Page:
Bangkok-based THINKK Studio has constructed a low-tech machine that lets users customise the shape and colour of their own thread lamps.
The Lanna Factory is a simple wooden station that features five spindles – each with a different coloured thread – as well as a control wheel and foot pedals.
The yarn is pulled through a glue case and wrapped around a spinning PVC foam mould, activated by the pedals and "steered" using the wheel. When the glue dries, the lamp can be removed from the mould and attached to a fitting.
The user can choose from a variety of moulds, and control the direction and colour of the thread, making each lamp unique.
"We believe that everyone needs something to suit their lifestyle and interior space but it is rarely found in mass production, so we thought it would be nice to create another lamp-making system that allows people to customise their lamps," said THINKK's Decha Archjananun.
"From this Lanna Factory, the lamp shade can be produced in the same shape and colour. But in the detail, it is different every time," Archjananun said.
The finished lamps are made from a lattice of overlapping multi-coloured threads following the shape of the mould.
They reference traditional ball string lights found in Thai flea markets, which are made by wrapping cotton string around a balloon, applying glue and then popping the balloon once the adhesive sets.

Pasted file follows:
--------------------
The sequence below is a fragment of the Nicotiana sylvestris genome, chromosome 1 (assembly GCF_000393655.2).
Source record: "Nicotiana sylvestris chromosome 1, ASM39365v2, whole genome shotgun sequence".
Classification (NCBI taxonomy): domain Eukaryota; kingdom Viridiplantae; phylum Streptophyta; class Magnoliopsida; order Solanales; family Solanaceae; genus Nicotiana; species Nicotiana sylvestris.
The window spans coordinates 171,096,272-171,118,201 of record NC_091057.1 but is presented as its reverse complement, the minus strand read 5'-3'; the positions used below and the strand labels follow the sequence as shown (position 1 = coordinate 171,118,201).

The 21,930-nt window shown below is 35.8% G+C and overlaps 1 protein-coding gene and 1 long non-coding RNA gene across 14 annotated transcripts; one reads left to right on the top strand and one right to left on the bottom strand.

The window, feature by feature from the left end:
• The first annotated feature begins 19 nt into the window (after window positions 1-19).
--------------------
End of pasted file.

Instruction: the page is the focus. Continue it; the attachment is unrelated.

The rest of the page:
THINKK Studio wanted to create an equally simple, low-energy process that would enable more variety in size, shape and colour.
"Technology is wonderful but when resources like energy and materials are limited, the simplest technology is a good choice to help this issue," said Archjananun.
"In the meantime, we are in the age of creative technology which everyone can 3D-print an object in few hours but for this project, we wanted to find another way that people could be more involved."
The Lanna Factory and Lanna Lamps will be shown during D'Days festival in Paris until 7 June 2015 as part of Sharing Thailand: Now, Then and Tomorrow curated by Chloé Braunstein-Kriegel & Thailand Creative & Design Center.
Assistant Designer: Nuttiya Ratchtrachenchai